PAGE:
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The end is finally in sight for the Canada-European Union Comprehensive Economic and Trade Agreement (CETA). The deal still faces hurdles, but is expected to finally come into effect in 2017. Implementing CETA before the United States and the EU complete their own agreement would give Canadian firms a crucial leg up in earlier enhanced access to the European market. Yet the deal itself is not enough. How Canadian firms adapt to European standards and respond to the opportunities presented will determine whether CETA is a success.

CETA is Canada's most significant and wide-ranging bilateral trade agreement since the Canada-U.S. free-trade deal of the late 1980s. It is also a modern trade agreement, going far beyond tariff elimination, which is usually the central feature of any free-trade agreement but only a small aspect of CETA. The agreement includes reduction of non-tariff barriers (such as regulations), improved protection of investment, increased access to government procurement, and enhanced movement of people.

The Conference Board of Canada has studied the importance of CETA to the Canadian economy and firms. We conclude that companies can take advantage of the provisions in the agreement if they innovate and adapt their products and services in the large and varied EU market. These firms will be able to get a much bigger slice of the opportunity than companies that sit passively and wait for their sales to grow.

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Average tariffs on merchandise in Canada and Europe are already low, thanks to years of successive bilateral and multilateral trade negotiations. The largest export gains will occur in sectors where higher tariffs still exist: agricultural goods; food, beverage, and tobacco; chemicals, rubber, and plastics; and motor vehicles and parts sectors.

Over all, a recent Conference Board study estimates that tariff elimination on goods is likely to result in over $1.4-billion being added to Canada's product exports to the EU by 2023, compared to a scenario in which CETA is not in place. These gains could be even larger over time as companies adjust to the opportunities available in a European market of 500 million consumers throughout 28 countries, many of them among the wealthiest in the world.

The broader Canadian business sector may benefit from a reduced impact of EU regulations. Conference Board research on 9,000 Canadian companies that export to Europe reveals that many have found it difficult to adapt to EU norms that are different from those in North America. Under CETA, for some products, a Canadian regulator would be able to assess whether products meet EU specifications. If CETA's provisions reduce the impact of EU regulations, an important and often subtle barrier to trade would be lowered, which could make it easier to sell to Europe – particularly for smaller companies.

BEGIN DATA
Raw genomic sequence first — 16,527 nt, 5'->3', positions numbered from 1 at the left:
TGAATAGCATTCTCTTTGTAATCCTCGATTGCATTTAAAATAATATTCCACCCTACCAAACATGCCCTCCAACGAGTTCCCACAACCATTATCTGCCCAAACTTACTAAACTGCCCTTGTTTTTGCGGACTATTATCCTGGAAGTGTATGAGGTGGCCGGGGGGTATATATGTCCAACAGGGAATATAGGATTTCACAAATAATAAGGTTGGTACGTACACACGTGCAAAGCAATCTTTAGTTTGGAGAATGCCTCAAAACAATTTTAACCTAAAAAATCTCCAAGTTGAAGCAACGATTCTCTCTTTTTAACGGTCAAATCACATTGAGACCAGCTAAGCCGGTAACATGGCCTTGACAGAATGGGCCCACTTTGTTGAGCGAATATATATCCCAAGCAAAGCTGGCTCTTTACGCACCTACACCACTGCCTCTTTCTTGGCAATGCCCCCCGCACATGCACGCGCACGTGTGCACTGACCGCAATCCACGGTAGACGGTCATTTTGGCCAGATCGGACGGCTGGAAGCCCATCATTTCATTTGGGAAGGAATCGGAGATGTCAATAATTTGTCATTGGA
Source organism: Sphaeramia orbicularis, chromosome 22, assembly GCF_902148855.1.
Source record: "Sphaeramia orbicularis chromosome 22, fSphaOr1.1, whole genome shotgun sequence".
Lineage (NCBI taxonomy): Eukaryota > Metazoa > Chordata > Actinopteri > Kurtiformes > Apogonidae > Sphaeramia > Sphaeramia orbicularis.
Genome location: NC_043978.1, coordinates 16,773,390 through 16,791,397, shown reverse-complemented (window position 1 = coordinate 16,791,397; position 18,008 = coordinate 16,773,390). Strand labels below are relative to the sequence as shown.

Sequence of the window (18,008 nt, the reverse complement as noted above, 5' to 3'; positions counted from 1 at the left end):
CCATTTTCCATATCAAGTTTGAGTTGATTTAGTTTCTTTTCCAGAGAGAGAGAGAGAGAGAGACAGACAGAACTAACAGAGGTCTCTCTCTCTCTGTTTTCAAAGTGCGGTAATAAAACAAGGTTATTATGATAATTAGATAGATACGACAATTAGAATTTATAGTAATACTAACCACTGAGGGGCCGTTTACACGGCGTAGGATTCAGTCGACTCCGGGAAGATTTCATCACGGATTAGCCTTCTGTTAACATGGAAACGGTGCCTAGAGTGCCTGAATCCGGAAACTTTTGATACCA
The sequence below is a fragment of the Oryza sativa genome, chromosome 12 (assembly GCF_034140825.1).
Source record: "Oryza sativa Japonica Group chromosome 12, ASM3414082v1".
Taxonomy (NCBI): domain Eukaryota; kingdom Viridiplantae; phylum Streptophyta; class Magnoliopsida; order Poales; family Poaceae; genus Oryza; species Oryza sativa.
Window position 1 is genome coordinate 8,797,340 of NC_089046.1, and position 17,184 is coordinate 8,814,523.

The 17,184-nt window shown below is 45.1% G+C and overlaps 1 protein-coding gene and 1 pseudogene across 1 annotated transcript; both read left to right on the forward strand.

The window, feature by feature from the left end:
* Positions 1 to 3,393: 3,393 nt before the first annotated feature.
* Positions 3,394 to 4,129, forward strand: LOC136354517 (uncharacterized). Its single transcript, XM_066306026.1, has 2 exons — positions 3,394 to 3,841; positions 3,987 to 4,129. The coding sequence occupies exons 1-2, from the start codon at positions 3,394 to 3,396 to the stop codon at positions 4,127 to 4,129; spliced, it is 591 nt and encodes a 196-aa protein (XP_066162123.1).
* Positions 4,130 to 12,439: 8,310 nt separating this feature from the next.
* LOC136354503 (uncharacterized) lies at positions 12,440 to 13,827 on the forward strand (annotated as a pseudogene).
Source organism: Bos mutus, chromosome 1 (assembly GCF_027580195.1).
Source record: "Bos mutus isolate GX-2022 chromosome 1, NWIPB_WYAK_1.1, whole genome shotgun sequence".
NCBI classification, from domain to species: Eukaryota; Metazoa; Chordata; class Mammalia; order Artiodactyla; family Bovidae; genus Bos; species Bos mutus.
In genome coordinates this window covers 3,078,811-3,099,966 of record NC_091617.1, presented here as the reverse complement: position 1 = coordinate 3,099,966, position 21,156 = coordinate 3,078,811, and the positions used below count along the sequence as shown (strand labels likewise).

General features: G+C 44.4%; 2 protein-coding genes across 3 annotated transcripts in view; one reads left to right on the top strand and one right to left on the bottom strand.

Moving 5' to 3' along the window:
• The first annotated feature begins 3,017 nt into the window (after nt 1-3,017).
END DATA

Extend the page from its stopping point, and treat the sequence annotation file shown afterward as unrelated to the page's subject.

Furthermore, exporting goods is only one way to seize the benefits of access to the European market. CETA addresses activities that go beyond exports of products. For example, Canada sells many services to EU customers, either directly or through Canadian-affiliated operations in the EU. If the deal enables easier movement of people between the two markets, this could boost Canada's traded services. While traded services (such as IT and engineering) get little attention compared with goods, they are among Canada's most important sales to the EU and fastest-growing exports to the world.

Our research also indicates that the trends in growth in European demand will affect Canada's EU sales much more than getting rid of tariffs. Having easier access to the European market is helpful, but more robust economic performance in Europe is critical to continuing export success. The EU has 28 member countries with significant differences in their current and long-term economic performance. Canadian exporters will need to develop a deeper understanding of the varied opportunities that will exist by EU region.

In short, CETA represents a great opportunity for Canadian businesses to increase and diversify their sales, in a market comparable to that of the United States. CETA should meaningfully reduce tariffs and many other commercial barriers. But even with these barriers reduced or gone, Canadian companies will still need to adapt and respond to European opportunities and nuances. Firms that do so, and are already preparing today, will be able to reap the greatest gains from the deal.

Glen Hodgson is senior vice-president and chief economist at the Conference Board of Canada. Danielle Goldfarb is director of the global commerce centre at the Conference Board.

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